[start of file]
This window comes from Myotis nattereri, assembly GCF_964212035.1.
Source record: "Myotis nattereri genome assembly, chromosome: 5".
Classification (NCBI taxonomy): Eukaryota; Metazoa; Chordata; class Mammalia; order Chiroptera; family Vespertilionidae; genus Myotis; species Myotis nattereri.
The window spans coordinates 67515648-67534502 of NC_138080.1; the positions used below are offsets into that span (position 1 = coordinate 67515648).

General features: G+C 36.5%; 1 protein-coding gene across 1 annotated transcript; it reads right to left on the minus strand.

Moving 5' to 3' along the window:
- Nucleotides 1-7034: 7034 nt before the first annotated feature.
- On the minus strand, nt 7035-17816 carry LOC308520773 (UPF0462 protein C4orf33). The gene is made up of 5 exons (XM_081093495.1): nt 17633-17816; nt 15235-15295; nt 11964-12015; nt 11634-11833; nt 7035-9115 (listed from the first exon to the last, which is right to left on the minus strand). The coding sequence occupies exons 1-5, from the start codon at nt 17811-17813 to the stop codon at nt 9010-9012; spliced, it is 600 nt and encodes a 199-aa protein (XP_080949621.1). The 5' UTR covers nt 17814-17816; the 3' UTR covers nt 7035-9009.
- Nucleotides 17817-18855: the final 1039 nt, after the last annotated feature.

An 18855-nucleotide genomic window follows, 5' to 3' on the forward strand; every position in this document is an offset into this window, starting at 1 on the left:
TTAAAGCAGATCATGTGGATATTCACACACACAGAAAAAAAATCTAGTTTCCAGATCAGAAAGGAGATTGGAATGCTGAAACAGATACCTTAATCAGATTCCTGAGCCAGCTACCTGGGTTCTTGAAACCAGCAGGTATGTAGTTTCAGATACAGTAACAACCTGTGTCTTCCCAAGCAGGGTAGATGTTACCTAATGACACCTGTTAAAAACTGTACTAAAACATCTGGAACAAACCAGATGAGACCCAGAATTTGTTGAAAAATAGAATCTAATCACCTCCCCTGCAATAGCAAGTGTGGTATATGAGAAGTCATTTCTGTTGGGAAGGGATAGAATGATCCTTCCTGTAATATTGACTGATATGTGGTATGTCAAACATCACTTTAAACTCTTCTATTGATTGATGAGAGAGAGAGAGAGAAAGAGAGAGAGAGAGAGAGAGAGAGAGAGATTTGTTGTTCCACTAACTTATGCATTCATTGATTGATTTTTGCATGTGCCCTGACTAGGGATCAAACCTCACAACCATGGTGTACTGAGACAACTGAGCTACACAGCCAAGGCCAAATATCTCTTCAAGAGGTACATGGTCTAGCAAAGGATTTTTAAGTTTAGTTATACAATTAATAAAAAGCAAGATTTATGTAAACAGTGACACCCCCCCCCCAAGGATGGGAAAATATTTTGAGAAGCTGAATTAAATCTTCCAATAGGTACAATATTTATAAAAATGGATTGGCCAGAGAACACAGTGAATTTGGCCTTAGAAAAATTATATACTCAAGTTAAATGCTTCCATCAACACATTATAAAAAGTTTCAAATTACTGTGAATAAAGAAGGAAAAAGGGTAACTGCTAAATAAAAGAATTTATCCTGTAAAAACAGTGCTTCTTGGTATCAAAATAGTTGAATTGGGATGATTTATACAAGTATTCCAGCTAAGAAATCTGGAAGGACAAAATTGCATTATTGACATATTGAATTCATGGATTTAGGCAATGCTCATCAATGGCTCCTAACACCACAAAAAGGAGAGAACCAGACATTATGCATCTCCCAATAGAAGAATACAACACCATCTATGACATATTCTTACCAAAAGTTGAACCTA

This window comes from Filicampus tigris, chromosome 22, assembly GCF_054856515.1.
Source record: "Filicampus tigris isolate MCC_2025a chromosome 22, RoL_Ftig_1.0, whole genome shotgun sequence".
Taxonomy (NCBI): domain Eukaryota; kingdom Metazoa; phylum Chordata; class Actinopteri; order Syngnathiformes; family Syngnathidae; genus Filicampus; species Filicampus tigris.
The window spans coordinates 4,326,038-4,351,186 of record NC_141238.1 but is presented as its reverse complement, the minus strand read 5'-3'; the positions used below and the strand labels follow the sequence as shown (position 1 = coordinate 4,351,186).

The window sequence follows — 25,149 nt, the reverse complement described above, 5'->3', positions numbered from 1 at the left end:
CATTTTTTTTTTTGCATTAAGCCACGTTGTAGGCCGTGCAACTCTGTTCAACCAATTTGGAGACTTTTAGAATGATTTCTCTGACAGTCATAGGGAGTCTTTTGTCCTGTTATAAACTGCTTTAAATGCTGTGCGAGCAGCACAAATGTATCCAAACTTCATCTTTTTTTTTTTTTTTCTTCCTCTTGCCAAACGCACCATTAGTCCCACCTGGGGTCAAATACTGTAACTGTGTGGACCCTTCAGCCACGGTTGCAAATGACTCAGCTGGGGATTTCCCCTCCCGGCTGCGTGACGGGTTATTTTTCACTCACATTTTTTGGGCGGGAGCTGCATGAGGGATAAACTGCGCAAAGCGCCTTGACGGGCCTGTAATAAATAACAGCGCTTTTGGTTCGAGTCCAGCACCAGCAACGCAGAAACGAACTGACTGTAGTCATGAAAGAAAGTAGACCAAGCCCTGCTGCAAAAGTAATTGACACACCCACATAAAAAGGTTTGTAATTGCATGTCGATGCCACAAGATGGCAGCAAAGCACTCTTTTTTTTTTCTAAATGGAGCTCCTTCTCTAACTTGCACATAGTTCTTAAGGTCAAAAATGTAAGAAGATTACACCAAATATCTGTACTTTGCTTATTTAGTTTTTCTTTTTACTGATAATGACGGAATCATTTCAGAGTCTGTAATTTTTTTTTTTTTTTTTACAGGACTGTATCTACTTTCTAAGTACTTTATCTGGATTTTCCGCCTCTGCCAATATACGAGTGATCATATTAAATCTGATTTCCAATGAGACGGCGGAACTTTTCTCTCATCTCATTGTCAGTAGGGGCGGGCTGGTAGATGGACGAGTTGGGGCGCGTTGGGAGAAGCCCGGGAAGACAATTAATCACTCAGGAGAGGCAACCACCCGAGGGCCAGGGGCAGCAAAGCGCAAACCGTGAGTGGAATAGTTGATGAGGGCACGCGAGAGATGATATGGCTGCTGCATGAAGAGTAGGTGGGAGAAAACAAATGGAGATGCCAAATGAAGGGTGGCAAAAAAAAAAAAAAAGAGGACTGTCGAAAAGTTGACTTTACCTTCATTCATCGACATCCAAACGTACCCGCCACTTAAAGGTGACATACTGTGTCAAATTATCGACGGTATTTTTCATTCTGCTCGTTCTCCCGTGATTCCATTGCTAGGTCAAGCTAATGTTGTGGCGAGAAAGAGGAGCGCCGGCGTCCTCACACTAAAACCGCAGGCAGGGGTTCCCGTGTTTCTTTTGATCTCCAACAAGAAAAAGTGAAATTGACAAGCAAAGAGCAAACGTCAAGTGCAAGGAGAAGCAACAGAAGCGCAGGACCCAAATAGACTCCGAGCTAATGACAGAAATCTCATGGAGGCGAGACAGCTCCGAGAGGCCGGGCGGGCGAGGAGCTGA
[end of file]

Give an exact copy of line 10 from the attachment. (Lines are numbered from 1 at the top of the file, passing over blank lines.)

An 18855-nucleotide genomic window follows, 5' to 3' on the forward strand; every position in this document is an offset into this window, starting at 1 on the left: